|Title||Petroleum hydrocarbon bioventing kinetics determined in soil core, microcosm, and tubing cluster studies|
|Publication Type||Journal Article|
|Year of Publication||1996|
|Authors||Moyer EE, Ostendorf DW, Richards RJ, Goodwin S|
|Journal||Groundwater Monitoring & Remediation|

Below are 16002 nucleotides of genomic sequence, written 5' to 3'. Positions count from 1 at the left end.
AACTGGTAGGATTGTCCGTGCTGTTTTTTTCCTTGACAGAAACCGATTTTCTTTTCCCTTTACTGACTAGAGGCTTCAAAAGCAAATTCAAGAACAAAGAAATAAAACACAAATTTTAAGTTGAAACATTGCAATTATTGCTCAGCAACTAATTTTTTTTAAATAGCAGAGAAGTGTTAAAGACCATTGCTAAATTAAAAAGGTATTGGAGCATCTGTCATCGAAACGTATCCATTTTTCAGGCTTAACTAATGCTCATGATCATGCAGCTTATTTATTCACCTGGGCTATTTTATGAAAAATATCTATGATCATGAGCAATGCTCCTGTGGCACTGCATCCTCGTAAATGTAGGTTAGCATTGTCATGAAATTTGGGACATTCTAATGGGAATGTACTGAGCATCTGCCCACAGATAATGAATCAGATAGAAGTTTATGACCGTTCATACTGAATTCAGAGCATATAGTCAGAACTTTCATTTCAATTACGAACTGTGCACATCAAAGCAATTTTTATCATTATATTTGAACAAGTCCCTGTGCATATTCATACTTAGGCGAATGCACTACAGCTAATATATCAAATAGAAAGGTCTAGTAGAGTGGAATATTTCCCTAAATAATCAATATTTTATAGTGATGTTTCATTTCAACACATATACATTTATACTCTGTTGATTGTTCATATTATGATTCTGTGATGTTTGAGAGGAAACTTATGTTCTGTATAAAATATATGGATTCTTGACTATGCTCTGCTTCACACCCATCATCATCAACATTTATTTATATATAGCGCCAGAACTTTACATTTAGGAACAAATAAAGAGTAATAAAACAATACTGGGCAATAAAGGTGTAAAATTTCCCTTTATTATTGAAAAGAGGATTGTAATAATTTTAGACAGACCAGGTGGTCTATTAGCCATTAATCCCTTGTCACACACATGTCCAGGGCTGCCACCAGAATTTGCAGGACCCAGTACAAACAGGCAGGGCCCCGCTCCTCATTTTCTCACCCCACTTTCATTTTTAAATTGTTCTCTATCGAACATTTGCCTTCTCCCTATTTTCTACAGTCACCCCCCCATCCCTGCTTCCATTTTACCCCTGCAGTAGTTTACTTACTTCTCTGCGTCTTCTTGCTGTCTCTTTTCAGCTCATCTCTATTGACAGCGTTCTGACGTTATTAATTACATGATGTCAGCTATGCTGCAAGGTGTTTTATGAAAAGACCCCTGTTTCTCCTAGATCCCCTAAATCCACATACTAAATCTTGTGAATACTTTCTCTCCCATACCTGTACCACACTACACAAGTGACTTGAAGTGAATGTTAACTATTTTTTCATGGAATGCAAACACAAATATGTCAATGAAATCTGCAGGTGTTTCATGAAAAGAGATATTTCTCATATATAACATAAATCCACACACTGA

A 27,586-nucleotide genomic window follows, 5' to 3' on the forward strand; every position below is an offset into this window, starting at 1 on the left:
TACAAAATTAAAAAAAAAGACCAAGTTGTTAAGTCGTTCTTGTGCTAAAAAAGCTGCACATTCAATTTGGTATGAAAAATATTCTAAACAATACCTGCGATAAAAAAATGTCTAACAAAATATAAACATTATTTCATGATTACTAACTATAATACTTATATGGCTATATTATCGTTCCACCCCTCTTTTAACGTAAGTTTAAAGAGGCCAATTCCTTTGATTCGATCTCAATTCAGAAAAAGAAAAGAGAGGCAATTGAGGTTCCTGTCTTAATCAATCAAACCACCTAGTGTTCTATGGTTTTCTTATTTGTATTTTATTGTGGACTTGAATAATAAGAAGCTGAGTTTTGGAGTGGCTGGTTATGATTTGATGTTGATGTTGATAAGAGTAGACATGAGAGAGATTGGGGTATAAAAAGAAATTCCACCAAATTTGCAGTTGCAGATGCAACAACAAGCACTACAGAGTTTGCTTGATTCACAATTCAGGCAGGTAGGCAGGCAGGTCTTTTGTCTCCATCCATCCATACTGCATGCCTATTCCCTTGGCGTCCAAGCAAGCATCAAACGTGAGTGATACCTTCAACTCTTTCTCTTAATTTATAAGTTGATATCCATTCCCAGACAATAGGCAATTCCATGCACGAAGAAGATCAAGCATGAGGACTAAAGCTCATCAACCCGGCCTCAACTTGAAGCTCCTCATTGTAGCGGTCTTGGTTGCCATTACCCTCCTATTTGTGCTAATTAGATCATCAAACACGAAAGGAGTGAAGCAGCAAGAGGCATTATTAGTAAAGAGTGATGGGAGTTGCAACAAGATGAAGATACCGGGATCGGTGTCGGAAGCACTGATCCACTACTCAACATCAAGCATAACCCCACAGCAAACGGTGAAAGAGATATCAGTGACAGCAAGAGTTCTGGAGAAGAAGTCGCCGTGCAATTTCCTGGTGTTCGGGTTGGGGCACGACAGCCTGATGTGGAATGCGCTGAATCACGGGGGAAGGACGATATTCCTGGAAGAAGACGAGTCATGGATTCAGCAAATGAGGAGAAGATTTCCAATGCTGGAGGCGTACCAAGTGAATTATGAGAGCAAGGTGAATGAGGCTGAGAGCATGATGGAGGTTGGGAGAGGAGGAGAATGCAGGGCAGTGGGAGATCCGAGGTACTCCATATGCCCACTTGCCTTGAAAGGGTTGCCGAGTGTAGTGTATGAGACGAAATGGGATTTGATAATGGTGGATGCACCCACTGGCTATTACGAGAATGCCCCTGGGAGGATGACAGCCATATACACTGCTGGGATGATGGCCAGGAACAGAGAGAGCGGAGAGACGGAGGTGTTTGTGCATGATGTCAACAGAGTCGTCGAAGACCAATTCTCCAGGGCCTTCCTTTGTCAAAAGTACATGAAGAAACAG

Aerobic biodegradation of vapor-phase petroleum hydrocarbons was evaluated in an intact soil core from the site of an aviation gasoline release. An unsaturated zone soil core was subjected to a flow of nitrogen gas, oxygen, water vapor, and vapor-phase hydrocarbons in a configuration analogous to a biofilter or an in situ bioventing or sparging situation. The vertical profiles of vapor-phase hydrocarbon concentration in the soil core were determined by gas chromatography of vapor samples. Biodegradation reduced low influent hydrocarbon concentrations by 45 to 92 percent over a 0.6-m interval of an intact soil core. The estimated total hydrocarbon concentration was reduced by 75 percent from 26 to 7 parts per million. Steady-state concentrations were input to a simple analytical model balancing advection and first-order biodegradation of hydrocarbons. First-order rate constants for the major hydrocarbon compounds were used to calibrate the model to the concentration profiles. Rate constants for the seven individual hydrocarbon compounds varied by a factor of 4. Compounds with lower molecular weights, fewer methyl groups, and no quaternary carbons tended to have higher rate constants. The first-order rate constants were consistent with kinetic parameters determined from both microcosm and tubing cluster studies at the field site.